Manny Pacquiao and Counting the Cost of Standing for Christ

LAS VEGAS, NV - MAY 04: Boxer Manny Pacquiao appears during the final news conference for his bout against Shane Mosley at the MGM Grand Hotel/Casino May 4, 2011 in Las Vegas, Nevada. Pacquiao will defend his WBO welterweight title against Mosley on May 7, 2011 in Las Vegas. (Photo by Ethan Miller/Getty Images)

Last week, decorated boxer and aspiring politician Manny Pacquiao came under fire after his comments regarding gay marriage. And, to the surprise of no one, the backlash was strong. A popular comedian, Vice Ganda, even tweeted using #PrayForMannyPacquiao.

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The court of public opinion acted quickly. Nike severed ties with Pacquiao, and the barrage of negative comments forced him to later apologize via Twitter.

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In his apology, Pacquiao didn’t retract his stance on gay marriage, only his comparison of homosexuals to animals. He added, “I’m not condemning anyone, but I’m just telling the truth of what the Bible says. The truth from the Bible is what changed me from my old ways.”

Let’s start with the obvious. Pacquiao’s use of the animal kingdom to substantiate a marriage between a man and a woman was, at best, poorly worded, and, at worst, a poor rationale. I’m a Christian who believes God designed marriage between a man and a woman. With this lens, I see Pacquiao’s rationale. I believe God set creation in order with a particular rhythm. Every winter, skunks, hamster, and bears (Oh my!) hibernate. Every summer, temperatures in Tennessee, where I live, hover between “It’s freaking hot” and “I would go outside naked if I wouldn’t get arrested” hot. Every winter, trees go dormant, blanketing my yard with leaves. Bears don’t say, “You know what? I’m not tired. I’m not hibernating this year.” Trees don’t have the option to go dormant in the winter. All of creation is subject to God’s rhythm.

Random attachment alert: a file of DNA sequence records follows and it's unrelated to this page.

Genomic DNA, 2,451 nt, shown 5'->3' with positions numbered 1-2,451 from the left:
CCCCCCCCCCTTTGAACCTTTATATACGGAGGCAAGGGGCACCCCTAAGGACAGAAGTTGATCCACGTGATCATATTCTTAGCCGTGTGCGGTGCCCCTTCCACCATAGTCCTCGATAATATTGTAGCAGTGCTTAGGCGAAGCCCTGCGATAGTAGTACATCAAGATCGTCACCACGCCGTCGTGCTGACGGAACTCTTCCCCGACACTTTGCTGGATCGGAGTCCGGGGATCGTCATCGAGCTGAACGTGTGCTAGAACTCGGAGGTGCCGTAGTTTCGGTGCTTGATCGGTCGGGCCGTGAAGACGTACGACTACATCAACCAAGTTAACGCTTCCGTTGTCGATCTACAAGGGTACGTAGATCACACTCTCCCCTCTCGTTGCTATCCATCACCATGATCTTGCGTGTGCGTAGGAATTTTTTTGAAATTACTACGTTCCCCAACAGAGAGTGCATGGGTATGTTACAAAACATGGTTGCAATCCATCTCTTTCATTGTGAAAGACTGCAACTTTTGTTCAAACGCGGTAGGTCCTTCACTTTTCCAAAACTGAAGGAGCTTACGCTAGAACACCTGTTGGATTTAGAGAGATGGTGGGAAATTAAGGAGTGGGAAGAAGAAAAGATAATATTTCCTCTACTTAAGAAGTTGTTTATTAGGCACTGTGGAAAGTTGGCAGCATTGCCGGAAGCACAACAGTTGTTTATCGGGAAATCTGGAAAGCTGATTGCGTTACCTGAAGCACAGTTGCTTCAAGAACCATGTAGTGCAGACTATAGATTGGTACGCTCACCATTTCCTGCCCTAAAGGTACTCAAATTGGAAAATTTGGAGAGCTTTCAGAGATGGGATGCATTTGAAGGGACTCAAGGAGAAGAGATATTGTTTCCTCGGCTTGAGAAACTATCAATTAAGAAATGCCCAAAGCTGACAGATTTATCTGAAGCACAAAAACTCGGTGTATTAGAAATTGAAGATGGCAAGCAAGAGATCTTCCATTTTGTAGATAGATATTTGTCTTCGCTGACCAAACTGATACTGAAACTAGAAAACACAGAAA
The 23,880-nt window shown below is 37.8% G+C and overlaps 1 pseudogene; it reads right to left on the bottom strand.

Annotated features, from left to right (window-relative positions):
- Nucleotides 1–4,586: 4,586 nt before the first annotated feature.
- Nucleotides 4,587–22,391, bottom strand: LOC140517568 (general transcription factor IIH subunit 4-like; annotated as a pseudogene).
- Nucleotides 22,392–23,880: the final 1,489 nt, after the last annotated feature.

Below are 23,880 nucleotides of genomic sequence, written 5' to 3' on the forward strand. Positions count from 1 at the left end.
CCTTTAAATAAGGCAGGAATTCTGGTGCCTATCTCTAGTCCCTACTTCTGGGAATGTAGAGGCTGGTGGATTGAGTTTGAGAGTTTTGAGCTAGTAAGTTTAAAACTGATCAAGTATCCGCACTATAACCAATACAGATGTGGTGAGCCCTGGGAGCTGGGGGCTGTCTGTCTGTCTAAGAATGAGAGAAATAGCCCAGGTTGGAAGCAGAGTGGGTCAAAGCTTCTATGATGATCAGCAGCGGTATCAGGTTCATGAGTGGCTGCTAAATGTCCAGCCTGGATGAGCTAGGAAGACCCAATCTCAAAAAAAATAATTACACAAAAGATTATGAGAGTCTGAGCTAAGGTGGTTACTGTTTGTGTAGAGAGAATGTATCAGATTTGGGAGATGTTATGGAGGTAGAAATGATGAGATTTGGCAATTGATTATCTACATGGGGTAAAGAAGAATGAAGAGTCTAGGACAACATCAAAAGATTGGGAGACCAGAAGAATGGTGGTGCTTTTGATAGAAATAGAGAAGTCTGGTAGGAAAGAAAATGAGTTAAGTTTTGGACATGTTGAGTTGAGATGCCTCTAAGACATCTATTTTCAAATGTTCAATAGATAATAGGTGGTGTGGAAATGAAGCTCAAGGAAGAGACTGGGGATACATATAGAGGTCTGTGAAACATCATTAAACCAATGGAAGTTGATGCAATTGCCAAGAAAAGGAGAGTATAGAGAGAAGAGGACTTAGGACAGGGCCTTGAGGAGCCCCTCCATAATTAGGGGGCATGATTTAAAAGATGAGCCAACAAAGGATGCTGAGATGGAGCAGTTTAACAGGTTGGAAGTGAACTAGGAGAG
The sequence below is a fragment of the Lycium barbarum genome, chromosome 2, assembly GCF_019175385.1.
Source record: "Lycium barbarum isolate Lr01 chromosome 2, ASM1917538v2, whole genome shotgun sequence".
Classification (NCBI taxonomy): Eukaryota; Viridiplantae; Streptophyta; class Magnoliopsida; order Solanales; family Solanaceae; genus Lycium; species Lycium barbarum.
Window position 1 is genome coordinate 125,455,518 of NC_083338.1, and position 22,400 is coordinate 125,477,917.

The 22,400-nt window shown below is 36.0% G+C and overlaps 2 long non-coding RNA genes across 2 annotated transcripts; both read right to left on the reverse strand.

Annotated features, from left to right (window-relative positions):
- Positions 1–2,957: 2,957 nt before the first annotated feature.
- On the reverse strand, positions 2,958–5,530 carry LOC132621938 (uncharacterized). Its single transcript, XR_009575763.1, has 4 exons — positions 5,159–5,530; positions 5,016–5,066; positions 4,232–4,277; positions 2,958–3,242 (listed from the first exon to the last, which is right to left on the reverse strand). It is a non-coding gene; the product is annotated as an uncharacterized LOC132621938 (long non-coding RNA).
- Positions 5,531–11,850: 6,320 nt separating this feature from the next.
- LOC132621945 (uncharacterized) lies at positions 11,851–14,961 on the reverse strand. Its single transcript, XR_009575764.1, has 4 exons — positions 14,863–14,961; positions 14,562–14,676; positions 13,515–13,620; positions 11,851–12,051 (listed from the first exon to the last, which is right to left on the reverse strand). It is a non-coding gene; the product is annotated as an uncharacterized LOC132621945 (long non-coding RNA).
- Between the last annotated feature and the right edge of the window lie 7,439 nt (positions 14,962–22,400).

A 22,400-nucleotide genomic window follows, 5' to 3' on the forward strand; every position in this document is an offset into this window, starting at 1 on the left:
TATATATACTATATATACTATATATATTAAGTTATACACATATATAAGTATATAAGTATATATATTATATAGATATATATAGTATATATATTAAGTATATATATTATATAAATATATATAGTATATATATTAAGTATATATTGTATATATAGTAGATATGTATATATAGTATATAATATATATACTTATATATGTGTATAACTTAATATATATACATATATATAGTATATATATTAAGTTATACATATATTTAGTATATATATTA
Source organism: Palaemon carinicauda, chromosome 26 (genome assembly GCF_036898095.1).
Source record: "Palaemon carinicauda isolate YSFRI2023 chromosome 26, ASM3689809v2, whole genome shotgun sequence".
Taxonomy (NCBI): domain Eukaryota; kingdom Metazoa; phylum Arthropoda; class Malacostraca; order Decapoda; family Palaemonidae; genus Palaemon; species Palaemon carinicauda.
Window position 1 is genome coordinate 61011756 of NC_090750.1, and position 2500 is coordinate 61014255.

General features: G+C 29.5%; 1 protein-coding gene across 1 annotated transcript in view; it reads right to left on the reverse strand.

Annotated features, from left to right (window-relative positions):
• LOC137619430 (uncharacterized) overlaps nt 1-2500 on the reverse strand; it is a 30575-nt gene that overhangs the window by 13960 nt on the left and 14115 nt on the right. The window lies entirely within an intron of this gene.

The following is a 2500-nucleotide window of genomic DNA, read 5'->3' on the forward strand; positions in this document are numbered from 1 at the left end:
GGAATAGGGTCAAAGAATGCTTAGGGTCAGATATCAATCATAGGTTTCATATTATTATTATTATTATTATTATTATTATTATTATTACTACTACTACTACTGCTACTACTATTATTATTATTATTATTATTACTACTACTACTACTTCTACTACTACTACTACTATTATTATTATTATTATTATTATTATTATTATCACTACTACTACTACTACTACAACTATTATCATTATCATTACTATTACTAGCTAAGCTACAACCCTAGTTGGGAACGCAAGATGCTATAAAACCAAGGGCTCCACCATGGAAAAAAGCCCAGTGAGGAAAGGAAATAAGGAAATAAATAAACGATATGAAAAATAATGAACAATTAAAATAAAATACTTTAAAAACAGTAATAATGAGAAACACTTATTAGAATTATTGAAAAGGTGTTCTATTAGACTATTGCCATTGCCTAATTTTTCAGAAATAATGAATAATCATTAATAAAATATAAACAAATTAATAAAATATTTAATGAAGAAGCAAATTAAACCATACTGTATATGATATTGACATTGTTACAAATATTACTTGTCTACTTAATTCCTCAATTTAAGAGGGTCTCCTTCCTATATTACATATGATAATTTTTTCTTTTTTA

Except, that is, for humans. We’re the only ones who can ignore rhythm’s authority. This rhythm includes pro-creation. (I think) this is the ballpark Pacquiao wanted to land in, but he never made it there. Even if his point was clear, his rationale left him an easy target for anyone with an agenda, and it’s not one I would have chosen.

But, there’s another layer here. As Christians, how do we stand for truth in our culture? This question is important because our response impacts how the world sees Jesus. So, I want to propose a few suggestions.

1.) Standing for truth means loving people.

Your words can’t point someone to Jesus if they’re not rooted in love. I’m not saying you can’t speak directly or harshly. Jesus certainly spoke directly, both to religious leaders and prostitutes. But he never spoke from a position of hate or indifference. So, before you speak, ask yourself if your comments come from a heart of love.

2.) Standing for truth means placing people above issues.

In a culture increasingly hostile to traditional Christian values, we must not fight for issues more than people. Whether it’s gay marriage, gun control, or Black Lives Matter, I’m not sure Jesus would much care if the world knew his stance. I’m not sure you would see him picketing and rioting. And I’m like 92% sure he wouldn’t see a social media post as “doing his part.” While these might play some role in evoking change, many times they’re our attempt to say we care about justice when we really care about the idea of justice.

For Jesus, justice was always about people. It wasn’t about prostitutes, it was about a woman at a well who happened to be a prostitute. It wasn’t about tax collectors. It was about a small man in a tree, Zacchaeus, who happened to be a tax collector. Rather than proclaiming to the world his stance on prostitutes or tax collectors, he ate dinner with them.

Have you eaten dinner with someone from the LBGT community?

3.) Standing for truth means knowing when to respond (and when to be silent).

Jesus never allowed an agenda-driven questioner to trap him. The Pharisees tried on several occasions because they knew if they trapped Jesus, they could discredit him. Jesus, however, always knew his surroundings, and never lost sight of his mission. No one was going to force his hand, even if silence meant more labels and stigmas.

As Christians, we would do well to imitate Jesus’s approach. We can’t allow those with an agenda to force our hand and discredit us, and more importantly, to discredit God. We must be wise, aware of our surroundings, and self-controlled. Whether it’s a friend, co-worker, or family member, we must always ask whether our opinion undermines our mission. And our mission is always to point people to Jesus, not win arguments. If our opinions aren’t undergirding our mission, maybe it’s better that we remain silent.

The world doesn’t need to hear our views as much as they need to witness our love.
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These are just a few of my thoughts on a complex issue, one where I don’t have all the answers. Let’s always allow our words and actions to point the world to Truth.

I love you all. To God be the glory forever. Amen!

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Frank Powell
Frank lives in Jackson, TN with his amazing wife and two boys. He loves black coffee and doing stuff outside like golf and running.